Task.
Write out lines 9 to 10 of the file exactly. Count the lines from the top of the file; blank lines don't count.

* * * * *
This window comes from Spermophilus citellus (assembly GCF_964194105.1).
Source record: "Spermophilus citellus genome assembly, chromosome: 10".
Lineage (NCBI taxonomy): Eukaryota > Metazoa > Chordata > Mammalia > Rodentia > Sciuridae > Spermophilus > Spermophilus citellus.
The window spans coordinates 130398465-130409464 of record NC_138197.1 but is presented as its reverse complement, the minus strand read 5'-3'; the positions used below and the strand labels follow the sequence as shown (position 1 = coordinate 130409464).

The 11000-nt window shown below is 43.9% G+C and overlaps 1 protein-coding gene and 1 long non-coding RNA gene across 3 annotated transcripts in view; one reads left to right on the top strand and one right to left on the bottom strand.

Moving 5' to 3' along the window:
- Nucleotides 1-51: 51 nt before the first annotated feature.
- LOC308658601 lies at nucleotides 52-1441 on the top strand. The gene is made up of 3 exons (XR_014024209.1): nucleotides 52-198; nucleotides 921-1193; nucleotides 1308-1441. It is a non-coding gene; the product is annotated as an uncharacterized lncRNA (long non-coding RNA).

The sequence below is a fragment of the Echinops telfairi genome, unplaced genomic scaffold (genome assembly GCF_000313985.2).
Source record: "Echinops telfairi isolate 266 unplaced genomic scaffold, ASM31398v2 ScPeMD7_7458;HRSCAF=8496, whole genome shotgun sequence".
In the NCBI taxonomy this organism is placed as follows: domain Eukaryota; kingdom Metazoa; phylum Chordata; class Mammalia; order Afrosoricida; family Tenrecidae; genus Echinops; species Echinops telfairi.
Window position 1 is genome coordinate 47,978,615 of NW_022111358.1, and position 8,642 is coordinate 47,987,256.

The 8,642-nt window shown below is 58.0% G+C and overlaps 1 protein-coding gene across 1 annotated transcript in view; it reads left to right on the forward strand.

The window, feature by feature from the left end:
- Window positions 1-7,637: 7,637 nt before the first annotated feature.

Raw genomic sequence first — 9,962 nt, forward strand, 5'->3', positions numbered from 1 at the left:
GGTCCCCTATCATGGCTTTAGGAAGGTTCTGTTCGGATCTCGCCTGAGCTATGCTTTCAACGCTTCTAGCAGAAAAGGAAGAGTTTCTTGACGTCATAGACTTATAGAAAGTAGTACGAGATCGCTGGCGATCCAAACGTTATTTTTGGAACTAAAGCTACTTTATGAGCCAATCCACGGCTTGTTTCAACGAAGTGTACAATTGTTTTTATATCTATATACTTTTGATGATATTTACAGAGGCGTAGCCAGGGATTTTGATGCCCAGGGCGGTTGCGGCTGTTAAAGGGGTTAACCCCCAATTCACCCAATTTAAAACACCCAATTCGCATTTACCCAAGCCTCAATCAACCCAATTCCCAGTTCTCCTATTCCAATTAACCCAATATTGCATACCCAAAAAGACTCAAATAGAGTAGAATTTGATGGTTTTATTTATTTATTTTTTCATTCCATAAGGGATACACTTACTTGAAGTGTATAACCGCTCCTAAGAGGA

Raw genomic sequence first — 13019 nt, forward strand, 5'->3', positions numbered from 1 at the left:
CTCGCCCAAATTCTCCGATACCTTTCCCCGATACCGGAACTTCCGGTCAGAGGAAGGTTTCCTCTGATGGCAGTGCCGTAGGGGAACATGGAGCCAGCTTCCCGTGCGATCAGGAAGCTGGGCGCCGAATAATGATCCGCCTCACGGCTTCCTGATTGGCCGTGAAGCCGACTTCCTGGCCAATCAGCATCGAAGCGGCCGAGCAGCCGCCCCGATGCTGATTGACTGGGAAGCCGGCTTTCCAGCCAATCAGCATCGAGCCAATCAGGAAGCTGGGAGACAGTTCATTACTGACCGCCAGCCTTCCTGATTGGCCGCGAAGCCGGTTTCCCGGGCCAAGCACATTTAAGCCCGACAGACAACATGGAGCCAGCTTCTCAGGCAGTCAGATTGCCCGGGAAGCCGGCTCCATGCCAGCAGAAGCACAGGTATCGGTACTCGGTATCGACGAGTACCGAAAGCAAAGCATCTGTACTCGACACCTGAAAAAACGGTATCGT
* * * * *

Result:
The sequence below is a fragment of the Echinops telfairi genome, unplaced genomic scaffold (genome assembly GCF_000313985.2).
Source record: "Echinops telfairi isolate 266 unplaced genomic scaffold, ASM31398v2 ScPeMD7_7458;HRSCAF=8496, whole genome shotgun sequence".